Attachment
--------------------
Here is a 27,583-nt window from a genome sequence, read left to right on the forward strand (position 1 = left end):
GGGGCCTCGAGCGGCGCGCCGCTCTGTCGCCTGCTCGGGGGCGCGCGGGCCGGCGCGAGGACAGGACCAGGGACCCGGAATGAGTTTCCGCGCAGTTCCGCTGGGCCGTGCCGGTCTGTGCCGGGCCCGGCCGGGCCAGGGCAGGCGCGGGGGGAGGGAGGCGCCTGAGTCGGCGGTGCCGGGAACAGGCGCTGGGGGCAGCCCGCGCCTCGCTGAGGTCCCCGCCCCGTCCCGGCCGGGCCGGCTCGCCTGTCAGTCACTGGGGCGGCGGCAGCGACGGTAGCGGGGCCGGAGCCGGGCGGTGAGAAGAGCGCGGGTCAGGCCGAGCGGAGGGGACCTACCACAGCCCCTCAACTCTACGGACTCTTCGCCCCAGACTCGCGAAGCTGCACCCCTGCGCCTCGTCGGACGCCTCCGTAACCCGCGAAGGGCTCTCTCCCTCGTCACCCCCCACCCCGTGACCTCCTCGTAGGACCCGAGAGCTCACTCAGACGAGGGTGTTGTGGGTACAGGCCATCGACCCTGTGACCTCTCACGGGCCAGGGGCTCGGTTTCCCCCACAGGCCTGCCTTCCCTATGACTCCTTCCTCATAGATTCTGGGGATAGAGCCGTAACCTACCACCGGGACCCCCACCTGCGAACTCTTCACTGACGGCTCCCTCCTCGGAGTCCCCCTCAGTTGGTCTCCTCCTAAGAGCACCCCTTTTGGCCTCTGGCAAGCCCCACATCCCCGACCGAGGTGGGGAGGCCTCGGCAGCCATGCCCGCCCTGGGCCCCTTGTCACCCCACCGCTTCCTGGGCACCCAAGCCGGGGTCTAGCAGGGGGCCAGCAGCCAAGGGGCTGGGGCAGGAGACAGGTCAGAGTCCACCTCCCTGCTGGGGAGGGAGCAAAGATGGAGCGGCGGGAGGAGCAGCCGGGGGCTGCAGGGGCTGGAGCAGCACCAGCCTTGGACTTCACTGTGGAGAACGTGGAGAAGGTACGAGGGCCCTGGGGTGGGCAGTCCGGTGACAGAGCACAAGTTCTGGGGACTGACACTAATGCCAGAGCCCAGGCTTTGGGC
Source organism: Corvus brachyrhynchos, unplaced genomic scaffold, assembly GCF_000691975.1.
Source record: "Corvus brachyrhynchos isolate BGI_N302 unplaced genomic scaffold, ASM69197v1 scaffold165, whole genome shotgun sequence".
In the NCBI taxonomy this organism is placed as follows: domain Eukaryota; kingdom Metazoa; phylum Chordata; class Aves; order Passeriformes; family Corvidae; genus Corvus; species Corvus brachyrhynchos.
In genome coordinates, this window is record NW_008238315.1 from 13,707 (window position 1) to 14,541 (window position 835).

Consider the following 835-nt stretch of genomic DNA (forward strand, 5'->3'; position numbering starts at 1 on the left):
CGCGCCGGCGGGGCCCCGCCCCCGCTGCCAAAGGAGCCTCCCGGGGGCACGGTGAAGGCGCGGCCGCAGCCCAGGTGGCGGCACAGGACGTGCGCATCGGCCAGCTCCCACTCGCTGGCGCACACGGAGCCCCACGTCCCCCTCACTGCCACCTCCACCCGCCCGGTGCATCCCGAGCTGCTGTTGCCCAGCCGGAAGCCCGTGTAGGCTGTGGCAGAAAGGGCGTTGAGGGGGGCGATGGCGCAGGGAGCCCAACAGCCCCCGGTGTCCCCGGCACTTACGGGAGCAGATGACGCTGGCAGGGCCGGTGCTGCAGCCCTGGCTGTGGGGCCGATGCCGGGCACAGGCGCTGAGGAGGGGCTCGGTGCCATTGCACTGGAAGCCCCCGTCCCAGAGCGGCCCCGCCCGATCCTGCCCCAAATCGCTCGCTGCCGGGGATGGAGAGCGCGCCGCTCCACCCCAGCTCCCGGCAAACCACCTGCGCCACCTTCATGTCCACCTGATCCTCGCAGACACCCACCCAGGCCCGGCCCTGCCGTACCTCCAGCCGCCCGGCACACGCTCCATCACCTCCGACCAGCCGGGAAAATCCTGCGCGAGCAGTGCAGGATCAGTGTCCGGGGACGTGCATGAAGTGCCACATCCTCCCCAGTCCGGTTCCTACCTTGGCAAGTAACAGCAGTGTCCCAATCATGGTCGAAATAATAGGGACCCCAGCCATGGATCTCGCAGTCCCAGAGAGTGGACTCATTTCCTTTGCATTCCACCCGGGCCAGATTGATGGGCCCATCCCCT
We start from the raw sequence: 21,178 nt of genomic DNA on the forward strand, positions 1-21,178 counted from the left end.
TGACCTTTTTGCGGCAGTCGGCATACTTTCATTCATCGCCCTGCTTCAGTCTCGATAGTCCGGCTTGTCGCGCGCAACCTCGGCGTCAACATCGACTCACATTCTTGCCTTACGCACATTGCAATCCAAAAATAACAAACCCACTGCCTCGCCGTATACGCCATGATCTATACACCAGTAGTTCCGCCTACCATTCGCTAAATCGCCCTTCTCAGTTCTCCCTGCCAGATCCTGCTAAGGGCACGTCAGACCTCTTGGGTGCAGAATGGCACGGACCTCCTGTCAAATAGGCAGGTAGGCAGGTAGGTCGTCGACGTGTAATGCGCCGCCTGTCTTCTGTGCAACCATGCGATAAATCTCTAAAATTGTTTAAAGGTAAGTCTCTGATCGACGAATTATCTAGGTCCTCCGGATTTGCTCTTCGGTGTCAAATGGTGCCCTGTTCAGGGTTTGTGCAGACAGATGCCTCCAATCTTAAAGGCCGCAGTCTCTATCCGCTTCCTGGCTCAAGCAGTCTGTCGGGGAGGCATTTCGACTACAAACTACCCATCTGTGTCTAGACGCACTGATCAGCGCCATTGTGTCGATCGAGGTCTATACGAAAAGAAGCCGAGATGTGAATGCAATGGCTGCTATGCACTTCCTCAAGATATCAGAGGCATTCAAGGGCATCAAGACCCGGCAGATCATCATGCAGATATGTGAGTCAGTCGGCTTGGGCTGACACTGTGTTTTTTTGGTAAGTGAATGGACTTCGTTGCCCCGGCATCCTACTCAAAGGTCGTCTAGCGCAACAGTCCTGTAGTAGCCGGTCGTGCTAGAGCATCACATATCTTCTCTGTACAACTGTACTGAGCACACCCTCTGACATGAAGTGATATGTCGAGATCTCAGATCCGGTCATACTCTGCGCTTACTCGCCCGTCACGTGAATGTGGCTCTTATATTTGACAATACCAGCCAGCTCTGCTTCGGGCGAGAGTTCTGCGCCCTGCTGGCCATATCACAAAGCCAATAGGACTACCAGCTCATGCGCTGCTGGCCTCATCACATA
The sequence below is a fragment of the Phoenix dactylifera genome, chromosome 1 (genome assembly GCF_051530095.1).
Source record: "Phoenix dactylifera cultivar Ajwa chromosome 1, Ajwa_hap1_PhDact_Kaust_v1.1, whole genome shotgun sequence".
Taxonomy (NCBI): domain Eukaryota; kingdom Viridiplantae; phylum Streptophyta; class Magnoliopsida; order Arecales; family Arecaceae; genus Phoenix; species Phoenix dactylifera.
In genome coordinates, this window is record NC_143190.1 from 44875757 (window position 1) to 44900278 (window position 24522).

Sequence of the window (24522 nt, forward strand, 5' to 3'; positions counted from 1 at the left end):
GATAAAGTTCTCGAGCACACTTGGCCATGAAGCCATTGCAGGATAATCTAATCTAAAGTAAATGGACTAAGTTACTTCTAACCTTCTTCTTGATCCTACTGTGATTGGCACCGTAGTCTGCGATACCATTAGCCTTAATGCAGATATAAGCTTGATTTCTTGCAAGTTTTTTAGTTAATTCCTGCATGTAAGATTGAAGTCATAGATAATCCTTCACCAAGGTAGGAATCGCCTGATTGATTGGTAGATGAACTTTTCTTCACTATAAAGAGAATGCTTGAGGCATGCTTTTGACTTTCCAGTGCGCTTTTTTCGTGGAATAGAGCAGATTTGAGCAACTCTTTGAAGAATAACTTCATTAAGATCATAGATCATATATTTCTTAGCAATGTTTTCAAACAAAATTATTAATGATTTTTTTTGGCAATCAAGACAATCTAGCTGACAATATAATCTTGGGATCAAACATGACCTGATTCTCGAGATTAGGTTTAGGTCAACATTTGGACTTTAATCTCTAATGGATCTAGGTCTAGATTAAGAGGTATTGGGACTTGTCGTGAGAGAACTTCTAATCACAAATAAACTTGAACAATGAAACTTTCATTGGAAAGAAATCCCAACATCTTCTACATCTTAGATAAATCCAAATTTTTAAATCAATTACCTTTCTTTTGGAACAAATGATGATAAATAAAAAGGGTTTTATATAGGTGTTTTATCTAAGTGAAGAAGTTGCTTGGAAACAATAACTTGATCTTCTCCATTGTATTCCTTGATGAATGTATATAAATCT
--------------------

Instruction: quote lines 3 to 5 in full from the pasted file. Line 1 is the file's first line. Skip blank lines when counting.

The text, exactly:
Source organism: Corvus brachyrhynchos, unplaced genomic scaffold, assembly GCF_000691975.1.
Source record: "Corvus brachyrhynchos isolate BGI_N302 unplaced genomic scaffold, ASM69197v1 scaffold165, whole genome shotgun sequence".
In the NCBI taxonomy this organism is placed as follows: domain Eukaryota; kingdom Metazoa; phylum Chordata; class Aves; order Passeriformes; family Corvidae; genus Corvus; species Corvus brachyrhynchos.